The mechanism for acquiring consent must be straightforward and involve a clear “opt-in” action

The regulation also gives users a specific right to withdraw consent. This means that you’re required to make it as easy to withdraw consent as it is to give it.

You can read more about newsletters here and the GDPR here.

How to Comply

Put in methods in place for obtaining informed, verifiable and explicit consent

The user should be honestly and straightforwardly informed about what they’re consenting to and the mechanisms chosen for obtaining the consent should require the user to actively consent via a clear affirmative action, such as clicking an “agree” button or clicking a checkbox. Ensure that the consent obtained is specific to the purpose of obtaining it and clearly indicate that the consent is optional as consent must not be “freely given” and not coerced in any way.

For example:
Yes, I would like to receive weekly offers and deals in my inbox as indicated in the privacy policy (optional)

Provide a means of withdrawing consent

As consent must be as easy to withdraw as it is to give, the withdrawal mechanism must be visible, easy to understand, simple and immediately available. Your withdrawal mechanism should be both situationally and generally available and involve no more than a single webpage. It should also be accompanied with an explanation as to its purpose.

For example:
If you no longer wish to receive weekly emails from us, you can click here to modify your settings or click here to unsubscribe instantly.

As shown in the example above, the mechanism most commonly used is the email unsubscribe link, however, it’s important to remember that the user should also have withdrawal options available within their account in order to facilitate withdrawal even before they’ve received the first email communication from you.

User requests for withdrawal must be honored within 10 days under US law and within 30 days under EU law.

Keep clear records of the consent attained

Records of consent should at least contain the following information:

  • The identity of the user giving consent;
  • When they consented;
  • What disclosures were made (what they were told) at the time they consented;
  • Methods used for obtaining consent (e.g. newsletter form, during checkout etc.);
  • Whether they have withdrawn consent or not.

How iubenda can help

iubenda can help with this in 2 ways:

  • Firstly, while you’re separately required to implement methods to collect, record and verify consent, our privacy policy solution makes it easy for you ensure that the consent received is informed as per your legal obligations. Our solution helps you to meet your disclosure obligations by allowing you to comprehensively disclose and define necessary details in a legally compliant way. The interface is intuitive, the process straightforward and the results precise.
  • Our Consent Database helps you meet your legal requirements by helping you to easily store proof of consent and manage consent and privacy preferences for each of your users. It allows you to keep track of and record every aspect of individual consents, including:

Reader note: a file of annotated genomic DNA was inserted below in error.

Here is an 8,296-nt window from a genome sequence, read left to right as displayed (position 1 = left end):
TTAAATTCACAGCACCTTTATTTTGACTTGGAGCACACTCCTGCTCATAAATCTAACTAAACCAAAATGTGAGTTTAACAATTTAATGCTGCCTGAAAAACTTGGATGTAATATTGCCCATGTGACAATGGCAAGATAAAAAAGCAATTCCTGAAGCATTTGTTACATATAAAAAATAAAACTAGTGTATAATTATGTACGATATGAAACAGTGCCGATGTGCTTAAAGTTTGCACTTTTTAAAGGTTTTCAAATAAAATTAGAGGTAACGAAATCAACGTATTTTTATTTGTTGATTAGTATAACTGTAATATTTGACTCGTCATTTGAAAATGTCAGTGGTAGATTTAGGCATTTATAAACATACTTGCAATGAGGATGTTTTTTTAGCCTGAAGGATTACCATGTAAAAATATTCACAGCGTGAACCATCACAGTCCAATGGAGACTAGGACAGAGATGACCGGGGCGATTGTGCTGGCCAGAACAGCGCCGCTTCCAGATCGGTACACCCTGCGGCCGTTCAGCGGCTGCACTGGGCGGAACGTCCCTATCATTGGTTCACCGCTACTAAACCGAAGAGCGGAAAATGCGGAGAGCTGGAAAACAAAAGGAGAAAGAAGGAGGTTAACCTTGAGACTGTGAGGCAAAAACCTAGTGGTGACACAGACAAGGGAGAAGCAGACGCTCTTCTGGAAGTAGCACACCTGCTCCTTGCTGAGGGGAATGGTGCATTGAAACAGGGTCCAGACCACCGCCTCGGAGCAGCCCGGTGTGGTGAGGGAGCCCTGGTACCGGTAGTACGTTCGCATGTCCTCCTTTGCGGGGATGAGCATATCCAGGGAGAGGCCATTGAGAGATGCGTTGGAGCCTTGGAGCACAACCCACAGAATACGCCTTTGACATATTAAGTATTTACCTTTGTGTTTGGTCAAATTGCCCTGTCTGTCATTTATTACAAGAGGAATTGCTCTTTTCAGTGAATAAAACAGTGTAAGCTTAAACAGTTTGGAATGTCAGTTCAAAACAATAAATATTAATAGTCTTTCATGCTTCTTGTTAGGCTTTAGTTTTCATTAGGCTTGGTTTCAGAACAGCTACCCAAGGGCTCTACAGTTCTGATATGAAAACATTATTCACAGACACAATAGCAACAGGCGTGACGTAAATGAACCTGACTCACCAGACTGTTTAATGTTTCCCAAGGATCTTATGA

• the legal or privacy notice made available to the user at the time the consent was acquired (including multiple versions of the same document);
    • the consent form (accepts various file formats) that the user was presented with at the time of consent collection;
    • the identification of the specific user (it allows you to do this in multiple ways including an automatically-assigned user id); and
    • the related preferences expressed by the user.

    It conveniently installs via HTTP API or JavaScript widget, allowing you to retrieve consents at any time and keep them updated.

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Cookies are small bits of information that websites and apps store on a computer or mobile device, which are designed to hold small amounts of user-specific data. Many platforms, such as WordPress, and third-party widgets use them by default. Because using cookies means both processing user data and installing files that could be used for tracking, it is a major point of concern when it comes to user data privacy rights.

The ePrivacy Directive (or EU Cookie Law) was implemented to address this concern. The Cookie law is intended to protect online privacy by informing users about data collection activities and empowering them to choose whether it’s allowed or not. This means that if your blog (or any third-party service used by your blog) uses cookies, you must first obtain consent before the installation of those cookies.

You can read more about the Cookie Law here.

How to Comply

Allow users to exercise their rights in regards to their data and cookies. If your blog (or any third-party service used by your blog) uses cookies, you must first obtain consent before the installation of those cookies. In many EU countries, this will require the use of script-blocking (preventing code execution that could install cookies) prior to obtaining user consent.